Franklin-Nashville Campaign, continued.
After General Jacob Cox deflected Confederate General John Bell Hood’s flanking attack at Columbia on the 24th , Union commander John Schofield knew his outnumbered force needed to move north to avoid being overwhelmed. However, he didn’t move rapidly toward Nashville, where overall commander George Thomas and his forces were based. Schofield had been ordered to keep Hood occupied for as long as possible. at least until the Union forces, including the 16th corps coming from Missouri, were coalesced in the Tennessee capital; and that event seemed many days away.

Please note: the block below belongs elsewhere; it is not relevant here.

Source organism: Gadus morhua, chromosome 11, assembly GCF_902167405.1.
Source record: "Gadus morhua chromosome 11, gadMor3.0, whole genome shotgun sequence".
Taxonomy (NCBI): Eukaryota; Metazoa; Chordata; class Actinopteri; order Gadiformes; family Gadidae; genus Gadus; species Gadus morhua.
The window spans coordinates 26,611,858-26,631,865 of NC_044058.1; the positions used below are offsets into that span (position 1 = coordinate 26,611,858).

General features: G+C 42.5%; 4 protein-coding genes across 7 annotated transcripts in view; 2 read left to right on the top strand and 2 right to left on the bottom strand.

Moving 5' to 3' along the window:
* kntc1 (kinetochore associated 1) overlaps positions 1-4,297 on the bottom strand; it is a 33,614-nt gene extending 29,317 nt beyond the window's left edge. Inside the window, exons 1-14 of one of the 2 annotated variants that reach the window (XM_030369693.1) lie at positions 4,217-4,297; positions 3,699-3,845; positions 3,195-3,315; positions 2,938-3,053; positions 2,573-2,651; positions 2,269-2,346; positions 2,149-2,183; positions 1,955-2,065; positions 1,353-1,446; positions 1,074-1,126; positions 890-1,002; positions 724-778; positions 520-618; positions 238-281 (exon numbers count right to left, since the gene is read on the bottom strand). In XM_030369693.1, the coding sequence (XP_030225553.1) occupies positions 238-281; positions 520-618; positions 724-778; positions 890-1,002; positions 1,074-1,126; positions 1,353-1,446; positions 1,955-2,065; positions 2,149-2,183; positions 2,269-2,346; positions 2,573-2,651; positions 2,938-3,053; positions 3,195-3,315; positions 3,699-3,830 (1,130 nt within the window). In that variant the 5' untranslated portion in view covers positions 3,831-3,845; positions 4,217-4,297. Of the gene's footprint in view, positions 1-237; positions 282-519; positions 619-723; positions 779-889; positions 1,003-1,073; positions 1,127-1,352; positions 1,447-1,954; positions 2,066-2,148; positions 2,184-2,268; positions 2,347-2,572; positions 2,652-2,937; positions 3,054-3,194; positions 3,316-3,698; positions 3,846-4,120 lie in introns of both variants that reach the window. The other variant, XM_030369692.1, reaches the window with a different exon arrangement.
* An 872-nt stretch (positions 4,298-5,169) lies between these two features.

As a result, Schofield ordered all his forces over the Duck River north of Columbia in the hopes that that would delay Hood for at least a few more days. Late on the 27th, he had set up a strong defensive position, including by burning the pontoon bridges his men had used to cross the river. Looking ahead, he sent a message to Thomas asking for pontoon bridges to be prepared for a potential crossing of the Harpeth River north of Franklin. He did not tell Thomas that he had destroyed his pontoons. Also, that day reinforcements, including two regiments which would play a key role at the November 30 Battle of Franklin, the 44th Missouri and 183rd Ohio, arrived. They were accompanied by 1000 cavalrymen led by the newly-minted overall commander of the Union cavalry, the 26 year old “boy wonder” General James Wilson.